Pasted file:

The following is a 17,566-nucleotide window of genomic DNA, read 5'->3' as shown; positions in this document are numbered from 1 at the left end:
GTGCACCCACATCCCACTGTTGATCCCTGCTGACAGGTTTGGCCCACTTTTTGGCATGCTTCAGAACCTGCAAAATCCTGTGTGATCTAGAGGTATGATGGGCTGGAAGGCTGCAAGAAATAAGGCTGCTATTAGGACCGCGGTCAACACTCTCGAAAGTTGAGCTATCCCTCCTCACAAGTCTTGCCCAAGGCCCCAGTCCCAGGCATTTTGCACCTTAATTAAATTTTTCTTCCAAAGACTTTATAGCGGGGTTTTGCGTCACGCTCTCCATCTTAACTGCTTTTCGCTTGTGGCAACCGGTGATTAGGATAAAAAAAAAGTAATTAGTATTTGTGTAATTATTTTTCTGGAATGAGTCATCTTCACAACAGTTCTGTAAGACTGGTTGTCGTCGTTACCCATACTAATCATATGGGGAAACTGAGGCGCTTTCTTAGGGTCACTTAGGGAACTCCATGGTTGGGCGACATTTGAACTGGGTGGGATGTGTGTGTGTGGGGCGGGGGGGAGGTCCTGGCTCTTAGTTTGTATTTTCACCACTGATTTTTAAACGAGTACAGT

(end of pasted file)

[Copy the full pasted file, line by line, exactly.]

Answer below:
The following is a 17,566-nucleotide window of genomic DNA, read 5'->3' as shown; positions in this document are numbered from 1 at the left end:
GTGCACCCACATCCCACTGTTGATCCCTGCTGACAGGTTTGGCCCACTTTTTGGCATGCTTCAGAACCTGCAAAATCCTGTGTGATCTAGAGGTATGATGGGCTGGAAGGCTGCAAGAAATAAGGCTGCTATTAGGACCGCGGTCAACACTCTCGAAAGTTGAGCTATCCCTCCTCACAAGTCTTGCCCAAGGCCCCAGTCCCAGGCATTTTGCACCTTAATTAAATTTTTCTTCCAAAGACTTTATAGCGGGGTTTTGCGTCACGCTCTCCATCTTAACTGCTTTTCGCTTGTGGCAACCGGTGATTAGGATAAAAAAAAAGTAATTAGTATTTGTGTAATTATTTTTCTGGAATGAGTCATCTTCACAACAGTTCTGTAAGACTGGTTGTCGTCGTTACCCATACTAATCATATGGGGAAACTGAGGCGCTTTCTTAGGGTCACTTAGGGAACTCCATGGTTGGGCGACATTTGAACTGGGTGGGATGTGTGTGTGTGGGGCGGGGGGGAGGTCCTGGCTCTTAGTTTGTATTTTCACCACTGATTTTTAAACGAGTACAGT